Build your awareness of what universal design features should be incorporated into homes.
Get a sneak-peek of the soon-to-be-released "Universal Design Tookit" with this free chapter, based on this real life demonstration home.
On June 13, 1998 my husband, Mark Leder, and I decided to celebrate our anniversary by going on a bicycle ride. It was a beautiful day with a clear blue sky, perfect biking weather. I was riding down the path ahead of Mark, when he heard a loud crack and yelled, “Look over there something is falling!” I glanced back at him and suddenly a 3 1/2 ton tree came crushing down on me, leaving me injured on the bike path. My life was changed in that instant! I was paralyzed from the waist down with a spinal cord injury.
As I lay in the hospital, I was angry, scared and mad at the world. I could not see myself living with this loss. I was in constant pain. I was so weak that Mark had to feed me. I saw my life as wasted! Everything that I had done in my life was a waste! My eight years of college were wasted! How am I going to survive? How are my businesses going to survive? My finances, my business and my marriage are in jeopardy. I could lose Mark, our house, everything!
I cried over the things that I would never be able to do again, things that I had enjoyed before my injury. Mark and I found togetherness in our recreational activities. We not only loved to ride our bikes, but we loved to ski, hike, dance, and play racquetball. I thought I would never get to enjoy them with my husband again. I looked deep within myself and found new strength and new resolve to try and rebuild my life. I used the resources that I had available to me. I told my physical therapist “I am willing to work and do anything you say. I want my life back and I will do whatever you tell me”. I pushed myself harder everyday while I was in the rehabilitation center. I wanted to regain the most basic of life skills; feeding myself, grooming, moving in bed, sitting up, pushing myself in a wheelchair.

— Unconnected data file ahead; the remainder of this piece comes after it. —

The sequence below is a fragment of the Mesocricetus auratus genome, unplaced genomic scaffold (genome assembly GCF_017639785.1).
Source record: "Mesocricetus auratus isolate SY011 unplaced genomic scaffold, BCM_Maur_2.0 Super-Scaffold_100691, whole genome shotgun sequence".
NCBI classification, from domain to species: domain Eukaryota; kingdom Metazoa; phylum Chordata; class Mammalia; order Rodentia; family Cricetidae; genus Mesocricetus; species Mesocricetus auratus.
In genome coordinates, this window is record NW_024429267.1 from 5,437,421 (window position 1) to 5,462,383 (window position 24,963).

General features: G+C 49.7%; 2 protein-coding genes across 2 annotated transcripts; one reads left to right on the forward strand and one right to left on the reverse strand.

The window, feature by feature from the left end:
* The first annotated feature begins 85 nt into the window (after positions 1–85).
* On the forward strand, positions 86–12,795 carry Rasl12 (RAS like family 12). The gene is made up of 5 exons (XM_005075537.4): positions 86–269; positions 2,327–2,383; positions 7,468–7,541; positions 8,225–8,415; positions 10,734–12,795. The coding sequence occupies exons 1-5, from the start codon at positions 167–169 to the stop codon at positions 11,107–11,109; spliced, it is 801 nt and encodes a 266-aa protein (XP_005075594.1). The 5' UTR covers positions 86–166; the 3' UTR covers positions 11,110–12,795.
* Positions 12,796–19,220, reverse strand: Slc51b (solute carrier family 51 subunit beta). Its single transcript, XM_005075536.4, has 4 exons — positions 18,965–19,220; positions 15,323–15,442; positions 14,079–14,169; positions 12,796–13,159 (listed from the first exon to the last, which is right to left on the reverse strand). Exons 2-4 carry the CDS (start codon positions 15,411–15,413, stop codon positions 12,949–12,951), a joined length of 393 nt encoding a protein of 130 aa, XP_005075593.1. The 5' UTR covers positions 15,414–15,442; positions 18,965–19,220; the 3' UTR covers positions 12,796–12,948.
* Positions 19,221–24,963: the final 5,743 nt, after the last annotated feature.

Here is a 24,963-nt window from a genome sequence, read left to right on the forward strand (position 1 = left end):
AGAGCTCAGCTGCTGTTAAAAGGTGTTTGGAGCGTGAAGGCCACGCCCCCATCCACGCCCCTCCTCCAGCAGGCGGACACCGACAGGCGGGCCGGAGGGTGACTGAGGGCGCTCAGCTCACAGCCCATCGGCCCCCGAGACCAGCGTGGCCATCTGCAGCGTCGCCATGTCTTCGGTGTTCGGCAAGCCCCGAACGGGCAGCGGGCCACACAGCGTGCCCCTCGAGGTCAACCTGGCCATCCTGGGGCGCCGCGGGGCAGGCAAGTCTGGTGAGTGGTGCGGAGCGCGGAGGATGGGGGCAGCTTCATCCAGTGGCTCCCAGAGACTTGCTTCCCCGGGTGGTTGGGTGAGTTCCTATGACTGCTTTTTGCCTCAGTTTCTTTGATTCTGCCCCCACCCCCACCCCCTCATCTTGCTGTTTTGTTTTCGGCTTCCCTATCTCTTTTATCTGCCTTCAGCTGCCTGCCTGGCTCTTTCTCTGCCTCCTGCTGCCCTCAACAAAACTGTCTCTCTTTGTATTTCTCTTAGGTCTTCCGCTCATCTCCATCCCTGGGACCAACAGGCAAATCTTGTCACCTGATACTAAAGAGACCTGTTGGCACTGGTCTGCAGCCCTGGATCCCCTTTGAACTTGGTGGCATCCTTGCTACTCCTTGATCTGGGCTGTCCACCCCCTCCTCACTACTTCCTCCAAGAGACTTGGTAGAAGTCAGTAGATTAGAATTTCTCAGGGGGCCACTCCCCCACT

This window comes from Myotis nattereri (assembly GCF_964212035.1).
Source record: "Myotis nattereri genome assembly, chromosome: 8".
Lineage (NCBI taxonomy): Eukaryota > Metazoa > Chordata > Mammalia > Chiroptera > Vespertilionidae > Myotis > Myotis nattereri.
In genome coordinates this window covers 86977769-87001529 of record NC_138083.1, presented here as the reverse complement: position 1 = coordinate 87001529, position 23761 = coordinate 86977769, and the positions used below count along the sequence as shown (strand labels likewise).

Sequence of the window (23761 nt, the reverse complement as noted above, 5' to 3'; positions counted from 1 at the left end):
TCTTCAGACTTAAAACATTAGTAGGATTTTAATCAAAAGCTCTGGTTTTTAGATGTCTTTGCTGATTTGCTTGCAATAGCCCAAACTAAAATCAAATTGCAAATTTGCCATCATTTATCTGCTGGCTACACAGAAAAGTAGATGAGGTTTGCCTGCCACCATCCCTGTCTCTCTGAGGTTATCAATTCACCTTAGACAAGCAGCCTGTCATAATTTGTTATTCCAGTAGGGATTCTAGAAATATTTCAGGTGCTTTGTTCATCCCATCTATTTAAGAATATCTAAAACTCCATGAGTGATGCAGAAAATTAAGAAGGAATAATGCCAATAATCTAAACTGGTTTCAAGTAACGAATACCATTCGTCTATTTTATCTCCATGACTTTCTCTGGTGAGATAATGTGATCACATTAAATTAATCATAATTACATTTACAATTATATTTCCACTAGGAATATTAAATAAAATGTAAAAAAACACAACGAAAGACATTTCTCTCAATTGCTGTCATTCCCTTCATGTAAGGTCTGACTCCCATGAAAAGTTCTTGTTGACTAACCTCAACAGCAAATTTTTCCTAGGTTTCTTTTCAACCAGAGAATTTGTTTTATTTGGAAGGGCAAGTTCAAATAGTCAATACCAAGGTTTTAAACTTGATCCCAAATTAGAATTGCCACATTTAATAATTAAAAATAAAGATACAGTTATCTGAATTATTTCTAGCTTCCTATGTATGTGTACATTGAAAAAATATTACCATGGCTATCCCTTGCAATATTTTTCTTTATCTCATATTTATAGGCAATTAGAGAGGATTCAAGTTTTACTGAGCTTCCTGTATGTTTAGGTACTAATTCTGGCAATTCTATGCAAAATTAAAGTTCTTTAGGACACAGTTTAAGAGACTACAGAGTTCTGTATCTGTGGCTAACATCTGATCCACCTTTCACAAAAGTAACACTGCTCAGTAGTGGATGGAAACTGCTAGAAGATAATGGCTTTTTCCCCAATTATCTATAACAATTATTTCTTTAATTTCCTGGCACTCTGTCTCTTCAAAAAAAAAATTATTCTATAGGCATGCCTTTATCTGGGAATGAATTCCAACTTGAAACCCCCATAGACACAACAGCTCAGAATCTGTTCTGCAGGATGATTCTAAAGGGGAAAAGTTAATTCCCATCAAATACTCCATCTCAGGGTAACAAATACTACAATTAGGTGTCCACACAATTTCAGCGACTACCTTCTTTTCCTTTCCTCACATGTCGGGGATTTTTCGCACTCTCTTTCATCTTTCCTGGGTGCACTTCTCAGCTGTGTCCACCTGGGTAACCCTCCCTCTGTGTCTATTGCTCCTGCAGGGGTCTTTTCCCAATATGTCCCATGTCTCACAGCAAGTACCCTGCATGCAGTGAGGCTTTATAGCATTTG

Coming Home - Frustrations Build
After six weeks of inpatient rehabilitation, I was released. When I arrived home Mark pushed me up a makeshift ramp into the house. I went into my home for the first time as a wheelchair user.
After three years of marriage, Mark was now forced into the position of being my nurse. He got me out of bed each morning. He dressed me and helped me with my personal hygiene. He did the laundry, bought the groceries, did the cooking, yard work, and cleaned our home. He tried to console me but he couldn’t even hold my hand without causing me pain, due to my injury. He tried to make me feel like his wife instead of his patient.
My two-story dream home was a major source of frustration, limiting my mobility, independence, safety, and comfort. I couldn’t go down the steps into my back yard garden. The entire second floor of my home and the basement were not accessible due to more stairs. I couldn’t reach the dishes in the kitchen cupboards.
Modifications were made. An electric platform lift was installed at the front porch and the porch surface was raised in order for me to get into our home. Doors were removed on the bathroom, shower, and laundry room to allow me access. Grab bars were installed in the toileting areas. Cabinet and pantry contents had to be repositioned to allow me access to the most critically needed items. Full extension drawers were installed in the lower kitchen cabinets. Long handled reaching devices were placed in every room.
Although these modifications helped to improve the quality of my life, problems still exist. I can’t go down the steps into the garage to get into my van, so I have to go out the front door, down the lift and around the front walk. When I bring home groceries I have to carry the bags in my mouth while I maneuver down the walk and up the lift. Even getting something out of my freezer requires a trip out the front door.